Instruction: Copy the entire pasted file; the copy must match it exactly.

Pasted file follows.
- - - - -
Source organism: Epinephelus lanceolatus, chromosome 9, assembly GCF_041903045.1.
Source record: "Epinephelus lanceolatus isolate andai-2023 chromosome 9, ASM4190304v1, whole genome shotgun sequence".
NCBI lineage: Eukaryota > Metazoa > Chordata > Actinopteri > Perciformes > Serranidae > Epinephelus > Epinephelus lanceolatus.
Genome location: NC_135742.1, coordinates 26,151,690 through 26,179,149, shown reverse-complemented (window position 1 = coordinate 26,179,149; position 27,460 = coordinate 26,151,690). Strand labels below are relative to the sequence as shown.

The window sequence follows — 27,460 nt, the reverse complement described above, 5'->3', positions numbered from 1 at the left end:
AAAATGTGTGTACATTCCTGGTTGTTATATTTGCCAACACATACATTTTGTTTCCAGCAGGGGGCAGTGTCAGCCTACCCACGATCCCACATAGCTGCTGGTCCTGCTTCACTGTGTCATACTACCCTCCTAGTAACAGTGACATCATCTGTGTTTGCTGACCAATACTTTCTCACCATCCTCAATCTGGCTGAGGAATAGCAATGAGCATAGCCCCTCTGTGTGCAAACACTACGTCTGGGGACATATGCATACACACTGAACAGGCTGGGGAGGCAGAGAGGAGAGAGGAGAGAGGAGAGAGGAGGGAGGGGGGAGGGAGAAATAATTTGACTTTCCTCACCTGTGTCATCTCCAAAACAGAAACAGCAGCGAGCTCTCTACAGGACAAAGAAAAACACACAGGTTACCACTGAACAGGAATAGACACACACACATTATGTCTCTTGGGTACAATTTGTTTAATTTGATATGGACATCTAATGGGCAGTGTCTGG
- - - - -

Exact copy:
Source organism: Epinephelus lanceolatus, chromosome 9, assembly GCF_041903045.1.
Source record: "Epinephelus lanceolatus isolate andai-2023 chromosome 9, ASM4190304v1, whole genome shotgun sequence".
NCBI lineage: Eukaryota > Metazoa > Chordata > Actinopteri > Perciformes > Serranidae > Epinephelus > Epinephelus lanceolatus.
Genome location: NC_135742.1, coordinates 26,151,690 through 26,179,149, shown reverse-complemented (window position 1 = coordinate 26,179,149; position 27,460 = coordinate 26,151,690). Strand labels below are relative to the sequence as shown.

The window sequence follows — 27,460 nt, the reverse complement described above, 5'->3', positions numbered from 1 at the left end:
AAAATGTGTGTACATTCCTGGTTGTTATATTTGCCAACACATACATTTTGTTTCCAGCAGGGGGCAGTGTCAGCCTACCCACGATCCCACATAGCTGCTGGTCCTGCTTCACTGTGTCATACTACCCTCCTAGTAACAGTGACATCATCTGTGTTTGCTGACCAATACTTTCTCACCATCCTCAATCTGGCTGAGGAATAGCAATGAGCATAGCCCCTCTGTGTGCAAACACTACGTCTGGGGACATATGCATACACACTGAACAGGCTGGGGAGGCAGAGAGGAGAGAGGAGAGAGGAGAGAGGAGGGAGGGGGGAGGGAGAAATAATTTGACTTTCCTCACCTGTGTCATCTCCAAAACAGAAACAGCAGCGAGCTCTCTACAGGACAAAGAAAAACACACAGGTTACCACTGAACAGGAATAGACACACACACATTATGTCTCTTGGGTACAATTTGTTTAATTTGATATGGACATCTAATGGGCAGTGTCTGG